August Days at May Dreams Gardens

If you don't like your weather forecast, you can have mine. We should hit 90 degrees or higher every day for the next five days. And there is no rain in sight, not even a pop up thunderstorm. Just sunny and hot. The only thing that will be higher than the temperatures these next few days is the water bill.

But enough about the weather. The weather is monotonous and boring and will be the same every day for awhile.

Welcome, August! Hot, hot, hot, hot August.

I've got some passalong hostas that truly deserve the common name August Lily because they actually bloom in August. They also have a nice scent, the kind of scent that hangs in the hot air so you can't miss it.

In August, we start to see that some seedheads and berries can be just as pretty as the flowers that came before them.

These are the seedheads on my shrub clematis, Clematis integrefolia 'Alba'. I think they are pretty, even though they aren't flowers.

In August I should finally get to harvest more tomatoes and corn. Perhaps the vegetable garden didn't get the memo about the change of month, because most of the harvest this evening was squash (again).
I can explain that big club of squash on the left next to the trug... well, I can't really explain it, but I have some theories about it. It was just way down by the ground and I guess I didn't see it or the garden fairies were hiding it from me so they could get a good laugh when I finally found it. I think that one is even too big for bread making, and too heavy for me to lug it into work and try to pawn it off on someone.

So it will return to the garden later as compost, an honorable and fitting way to dispose of enormous squash.

The little squash I sliced up and am marinating to eat later.

I saw the rabbit in the garden this evening. He saw me. He casually sauntered off as if to say, "It's your time in the garden now, I'll come back later". He knew I wouldn't chase him on a hot August evening, so he took his time. It appears as though he hasn't eaten any more tomatoes, nor has he tried to eat the tomatoes in the trap. Like I've stated before, he can stay as long as I get my fair share, which is most of the produce.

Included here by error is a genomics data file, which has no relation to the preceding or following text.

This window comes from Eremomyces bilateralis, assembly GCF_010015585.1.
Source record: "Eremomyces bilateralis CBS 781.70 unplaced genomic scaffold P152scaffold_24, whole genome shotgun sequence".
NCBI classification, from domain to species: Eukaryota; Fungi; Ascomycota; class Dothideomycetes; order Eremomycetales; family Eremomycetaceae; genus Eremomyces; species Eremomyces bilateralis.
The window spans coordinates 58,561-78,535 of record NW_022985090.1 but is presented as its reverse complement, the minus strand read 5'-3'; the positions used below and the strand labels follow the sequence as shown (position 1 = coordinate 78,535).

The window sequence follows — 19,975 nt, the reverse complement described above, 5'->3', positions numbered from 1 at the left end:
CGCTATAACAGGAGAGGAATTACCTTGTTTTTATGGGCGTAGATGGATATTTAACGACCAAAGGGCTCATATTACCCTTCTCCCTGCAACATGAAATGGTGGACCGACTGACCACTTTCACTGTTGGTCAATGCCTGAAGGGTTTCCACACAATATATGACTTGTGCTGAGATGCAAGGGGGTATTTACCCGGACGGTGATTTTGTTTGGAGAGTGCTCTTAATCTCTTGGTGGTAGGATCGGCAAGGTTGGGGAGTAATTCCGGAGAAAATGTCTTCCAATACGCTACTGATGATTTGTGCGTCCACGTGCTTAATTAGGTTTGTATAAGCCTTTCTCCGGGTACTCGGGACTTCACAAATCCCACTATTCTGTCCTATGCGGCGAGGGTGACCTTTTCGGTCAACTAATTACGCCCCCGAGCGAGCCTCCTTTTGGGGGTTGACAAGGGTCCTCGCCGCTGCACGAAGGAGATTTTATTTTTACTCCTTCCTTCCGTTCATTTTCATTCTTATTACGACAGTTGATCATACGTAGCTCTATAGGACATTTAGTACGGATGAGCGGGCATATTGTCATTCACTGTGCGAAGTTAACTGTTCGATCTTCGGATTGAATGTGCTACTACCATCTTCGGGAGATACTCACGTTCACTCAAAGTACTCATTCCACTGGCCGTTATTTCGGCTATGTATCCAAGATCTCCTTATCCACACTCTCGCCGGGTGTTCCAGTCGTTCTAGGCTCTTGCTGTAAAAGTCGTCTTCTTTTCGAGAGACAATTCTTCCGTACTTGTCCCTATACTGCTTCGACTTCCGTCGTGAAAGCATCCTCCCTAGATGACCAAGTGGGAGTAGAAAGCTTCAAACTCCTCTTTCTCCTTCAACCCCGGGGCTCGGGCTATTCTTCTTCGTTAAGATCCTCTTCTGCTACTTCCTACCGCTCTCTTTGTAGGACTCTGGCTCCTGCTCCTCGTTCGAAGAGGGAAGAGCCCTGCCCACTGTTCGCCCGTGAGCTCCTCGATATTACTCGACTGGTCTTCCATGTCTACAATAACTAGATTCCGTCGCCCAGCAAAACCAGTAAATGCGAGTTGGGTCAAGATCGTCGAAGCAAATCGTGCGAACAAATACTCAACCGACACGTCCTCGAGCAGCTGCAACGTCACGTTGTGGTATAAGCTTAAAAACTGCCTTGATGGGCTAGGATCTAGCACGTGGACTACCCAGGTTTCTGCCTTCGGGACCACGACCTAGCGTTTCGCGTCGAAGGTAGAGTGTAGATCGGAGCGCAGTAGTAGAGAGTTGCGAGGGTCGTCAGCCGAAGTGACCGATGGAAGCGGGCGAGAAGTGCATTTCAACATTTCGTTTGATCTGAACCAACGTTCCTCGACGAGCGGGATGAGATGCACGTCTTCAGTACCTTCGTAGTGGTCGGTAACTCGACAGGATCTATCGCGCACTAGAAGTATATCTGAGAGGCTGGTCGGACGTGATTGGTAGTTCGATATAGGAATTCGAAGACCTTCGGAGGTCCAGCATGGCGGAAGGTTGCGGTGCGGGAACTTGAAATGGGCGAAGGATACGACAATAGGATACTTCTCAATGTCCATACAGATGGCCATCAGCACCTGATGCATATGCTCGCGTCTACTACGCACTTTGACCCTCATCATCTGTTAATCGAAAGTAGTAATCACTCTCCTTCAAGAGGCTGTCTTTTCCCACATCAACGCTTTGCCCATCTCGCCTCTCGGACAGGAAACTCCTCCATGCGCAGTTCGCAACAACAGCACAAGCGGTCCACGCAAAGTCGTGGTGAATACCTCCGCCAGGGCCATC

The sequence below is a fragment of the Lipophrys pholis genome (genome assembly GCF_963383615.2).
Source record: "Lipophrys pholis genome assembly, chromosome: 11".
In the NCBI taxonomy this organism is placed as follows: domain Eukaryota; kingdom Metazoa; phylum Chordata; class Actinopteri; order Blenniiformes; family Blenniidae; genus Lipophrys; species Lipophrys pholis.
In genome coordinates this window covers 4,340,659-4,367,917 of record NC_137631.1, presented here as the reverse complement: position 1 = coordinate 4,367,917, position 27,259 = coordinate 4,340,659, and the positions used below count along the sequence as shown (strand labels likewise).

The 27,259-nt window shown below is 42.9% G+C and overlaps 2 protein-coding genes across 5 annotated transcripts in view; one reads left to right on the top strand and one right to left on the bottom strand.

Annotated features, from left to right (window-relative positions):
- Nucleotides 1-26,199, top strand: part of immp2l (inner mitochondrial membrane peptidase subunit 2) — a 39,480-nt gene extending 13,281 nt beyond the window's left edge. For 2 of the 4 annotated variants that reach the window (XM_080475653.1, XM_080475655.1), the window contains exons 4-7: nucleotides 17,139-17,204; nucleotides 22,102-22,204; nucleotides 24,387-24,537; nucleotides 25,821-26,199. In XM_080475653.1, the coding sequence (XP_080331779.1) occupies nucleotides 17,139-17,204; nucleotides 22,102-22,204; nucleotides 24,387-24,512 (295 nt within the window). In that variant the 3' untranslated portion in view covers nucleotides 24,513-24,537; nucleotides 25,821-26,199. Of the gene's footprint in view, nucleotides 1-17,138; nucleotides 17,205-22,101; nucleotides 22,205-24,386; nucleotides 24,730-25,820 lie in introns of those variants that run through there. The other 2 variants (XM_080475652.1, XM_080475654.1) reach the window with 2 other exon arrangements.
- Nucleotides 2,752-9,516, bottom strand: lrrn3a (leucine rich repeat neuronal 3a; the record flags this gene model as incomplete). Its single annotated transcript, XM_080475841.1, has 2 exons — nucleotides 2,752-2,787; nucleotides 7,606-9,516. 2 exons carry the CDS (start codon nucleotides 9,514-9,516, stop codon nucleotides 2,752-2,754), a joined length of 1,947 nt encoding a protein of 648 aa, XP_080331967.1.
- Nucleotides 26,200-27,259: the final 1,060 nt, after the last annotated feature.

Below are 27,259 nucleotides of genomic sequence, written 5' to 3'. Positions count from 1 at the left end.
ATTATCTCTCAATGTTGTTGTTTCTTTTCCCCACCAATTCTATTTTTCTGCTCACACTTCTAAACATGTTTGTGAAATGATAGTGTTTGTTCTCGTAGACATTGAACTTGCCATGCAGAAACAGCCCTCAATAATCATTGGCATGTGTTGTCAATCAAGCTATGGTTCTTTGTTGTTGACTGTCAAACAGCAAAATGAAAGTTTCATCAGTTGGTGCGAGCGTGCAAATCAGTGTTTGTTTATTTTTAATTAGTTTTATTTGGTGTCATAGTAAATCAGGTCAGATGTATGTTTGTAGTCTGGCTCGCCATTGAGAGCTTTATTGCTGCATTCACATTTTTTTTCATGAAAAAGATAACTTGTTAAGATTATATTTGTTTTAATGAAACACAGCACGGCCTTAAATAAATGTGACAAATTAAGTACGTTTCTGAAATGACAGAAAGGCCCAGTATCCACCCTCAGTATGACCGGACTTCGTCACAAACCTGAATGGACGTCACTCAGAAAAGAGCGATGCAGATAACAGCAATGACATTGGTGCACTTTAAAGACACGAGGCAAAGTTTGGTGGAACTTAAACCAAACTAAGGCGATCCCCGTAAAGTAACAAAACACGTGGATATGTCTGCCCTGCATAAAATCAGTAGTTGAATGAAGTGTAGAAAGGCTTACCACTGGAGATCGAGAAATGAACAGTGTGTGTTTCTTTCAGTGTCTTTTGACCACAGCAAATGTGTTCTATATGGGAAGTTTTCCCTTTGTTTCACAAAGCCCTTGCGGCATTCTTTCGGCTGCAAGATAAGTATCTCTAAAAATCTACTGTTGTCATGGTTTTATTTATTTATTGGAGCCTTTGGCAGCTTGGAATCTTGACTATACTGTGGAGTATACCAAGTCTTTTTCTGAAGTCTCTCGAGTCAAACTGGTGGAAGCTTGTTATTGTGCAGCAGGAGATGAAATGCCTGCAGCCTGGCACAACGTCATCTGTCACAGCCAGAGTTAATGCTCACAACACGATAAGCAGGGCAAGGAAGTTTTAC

And a reminder to my family. Don't forget to flip to the next month in your hoe calendars. I don't want to visit and find your calendar still showing July, or June, or any previous months. The hoe of the month for August is a real beauty, you won't want to miss it!

And for everyone else who didn't get a limited edition family hoe calendar from me this year, here's the hoe for August:

Happy Dog Days of Summer!


  1. Clematis has the prettiest seedheads! Or maybe poppies do. I just can't decide. But thanks for showing a picture of your clematis going to seed.

  2. I've got some hostas like yours, Carol, and I had no idea they were fragrant until I read your post. So I went outside at 10pm, stumbled around in the dark trying to find a flower to sniff...and you're right. They have a great aroma! Who would have thought??? Thanks!

  3. Carol - thanks so much for your comment - I really appreciate your concern. I'll come back later and check out your posts. I don't know that I leave a comment on your blog often (or at all??), but I read and enjoy it very often. It was really nice of you to visit tonight.

  4. You gave your family hoe calendars? Ho, ho, ho! Somehow I'm not surprised though. I turned my calendar page at work today (this is the highlight of the month for us worker bees) and found an illustration of three skunks in a corn patch. At least you've only got a pesky rabbit who doesn't leave his odiferous perfume behind!

    I like seedheads too. Good thing, they're the highlight of my garden in the dog days of summer.

  5. I'll gladly trade our weather for yours Carol. We've had continuous rain, intermitently dispersed by the odd gusting storm and tornado for the past 3-4 weeks.

    5 days of warm summer sun would be so welcome.

    It's funny though, at the start of winter I was sooooo over summer but now I'm ready for some less than depressing days.

  6. Your family is lucky because they get hoe callendars.
    Your work is lucky because they get squash.
    We are lucky because we get to read your blog.

  7. Ugh! I'm trying not to complain about the weather too much, but I would do just about anything for a nice, soaking rain. I don't want to see my water bill.

    I love the garden hoe calendar idea. Too funny!

  8. Could you share your marinade recipe? I marinade them occasionally but my husband doesn't like the seasoning I use.

  9. Thanks for the calander reminder, Carol. The garage sale next door is doing good business. As for marinated veggies, I don't know what Carol uses as a marinade, but if it's my recipe, just slice your veggies, cover with water, add a few splashes of any kind of vinegar (I use white), add pepper & either sugar or sweetener to taste (but not much). Give it a taste test & adjust the sweetness as desired, by adding more vinegar or sweetener

  10. "One weed seeding is seven years' weeding." It seems that adage also holds true for myosotis and oenethera. Not to mention purslane in your garden. Oh wait, that one's a weed isn't it?

  11. Carol...maybe you should try selling your hoe calendars?

  12. Goodness sakes! I was sure I had responded to all of these comments with my own comment, but it is no where to be found.

    Thanks all for the nice comments!

    Carol at May Dreams Gardens


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